(Updated at 11:30 a.m.) Fairfax County Public Schools Superintendent Scott Brabrand will step down from the position at the end of the upcoming school year, FCPS announced this morning (Thursday).
Brabrand will leave at the end of his current contract, which was extended through June 30, 2022 by the Fairfax County School Board in December.
The announcement of Brabrand’s impending departure comes as FCPS prepares to start a second phase of expanded summer school and resume five days of in-person learning for all students when the 2021-2022 school year kicks off in August.
“My colleagues and I are extremely grateful for Dr. Brabrand’s unwavering commitment to FCPS students, staff, and families,” School Board Chair Ricardy Anderson said in a statement. “We look forward to our continued collaboration toward the goal of returning all students to school safely for five days in the fall and providing every child the instructional and social emotional services they need this coming school year.”
While FCPS did not expand on Brabrand’s decision to leave next year in its press release, his departure follows a year of unprecedented challenges as school systems nationwide scrambled to adapt to closures and a massive shift to virtual learning amid the COVID-19 pandemic.
As the leader of Virginia’s largest public school system, Brabrand was tasked with balancing the sometimes competing needs of a diverse population of students and staff, drawing criticism from both parents who pushed for school buildings to reopen and faculty wary of the health risks that they would face from teaching in person.
Prior to the pandemic, Brabrand’s tenure as superintendent, which began in 2017, has been characterized by an emphasis on equity and supporting students’ social and emotional needs as well as their academic success.
The effectiveness of his efforts has been mixed so far. For instance, changes to the admissions process for Thomas Jefferson High School for Science and Technology produced the magnet school’s most diverse class in years, but conditions for students with disabilities in FCPS have drawn repeated scrutiny, prompting a federal investigation and policy changes.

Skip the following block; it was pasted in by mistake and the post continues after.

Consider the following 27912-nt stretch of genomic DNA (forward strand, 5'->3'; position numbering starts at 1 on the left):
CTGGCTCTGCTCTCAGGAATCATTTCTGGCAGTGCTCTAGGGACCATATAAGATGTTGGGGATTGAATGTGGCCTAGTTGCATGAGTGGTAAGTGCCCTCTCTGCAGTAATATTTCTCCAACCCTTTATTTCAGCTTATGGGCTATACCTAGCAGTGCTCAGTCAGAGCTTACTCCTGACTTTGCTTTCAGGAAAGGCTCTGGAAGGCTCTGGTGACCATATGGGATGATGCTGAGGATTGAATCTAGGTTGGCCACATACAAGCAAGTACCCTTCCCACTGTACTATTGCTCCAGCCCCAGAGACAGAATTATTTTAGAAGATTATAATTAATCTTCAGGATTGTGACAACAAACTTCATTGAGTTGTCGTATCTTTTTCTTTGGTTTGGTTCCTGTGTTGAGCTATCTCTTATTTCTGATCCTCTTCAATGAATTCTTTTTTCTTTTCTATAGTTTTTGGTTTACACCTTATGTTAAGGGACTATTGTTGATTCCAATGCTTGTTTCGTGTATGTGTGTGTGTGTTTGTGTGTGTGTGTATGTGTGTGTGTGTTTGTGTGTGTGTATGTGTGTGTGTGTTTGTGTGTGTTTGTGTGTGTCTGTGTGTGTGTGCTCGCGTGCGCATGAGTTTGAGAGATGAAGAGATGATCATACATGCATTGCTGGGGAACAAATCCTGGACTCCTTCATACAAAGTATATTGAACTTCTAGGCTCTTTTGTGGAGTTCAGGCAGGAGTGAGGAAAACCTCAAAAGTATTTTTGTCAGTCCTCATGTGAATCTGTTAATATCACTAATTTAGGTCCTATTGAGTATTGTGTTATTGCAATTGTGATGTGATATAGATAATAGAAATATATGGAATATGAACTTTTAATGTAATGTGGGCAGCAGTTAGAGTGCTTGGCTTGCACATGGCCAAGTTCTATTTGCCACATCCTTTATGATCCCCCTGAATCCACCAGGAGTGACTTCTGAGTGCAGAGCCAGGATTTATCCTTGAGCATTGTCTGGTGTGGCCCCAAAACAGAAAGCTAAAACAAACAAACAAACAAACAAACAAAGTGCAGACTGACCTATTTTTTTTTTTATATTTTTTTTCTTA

Brabrand’s career with FCPS has spanned almost 30 years, starting in 1994 when he was a social studies teacher, according to the news release.
Dr. Brabrand, a career changer who was inspired by doing volunteer work in the schools, began his career in FCPS as a social studies teacher in 1994. He also served as an assistant principal at Herndon High School and an associate principal at Lake Braddock Secondary School before becoming principal at Fairfax High School in 2005. In 2009, he was promoted to cluster assistant superintendent, where he was responsible for 29 schools and more than 22,000 students, and provided collaborative leadership for 27 principals and administrators. Prior to being named superintendent at FCPS in 2017, Dr. Brabrand spent five years as superintendent of Lynchburg City Schools.
“I pledge to continue to serve with the same love and passion for FCPS that I had when I started,” Brabrand said. “In the best of times and in the worst of times, I have always strived to lead with a steady hand and a full heart.”
FCPS says Brabrand will work with the school board “to lay the groundwork for a smooth transition in leadership at the end of his term.”
The school system plans to hire a search firm to identify and recruit potential candidates, according to a new webpage on the search process.
“The School Board will immediately begin the process of finding a new division superintendent,” FCPS said. “Community members will have opportunities to participate in the process.”
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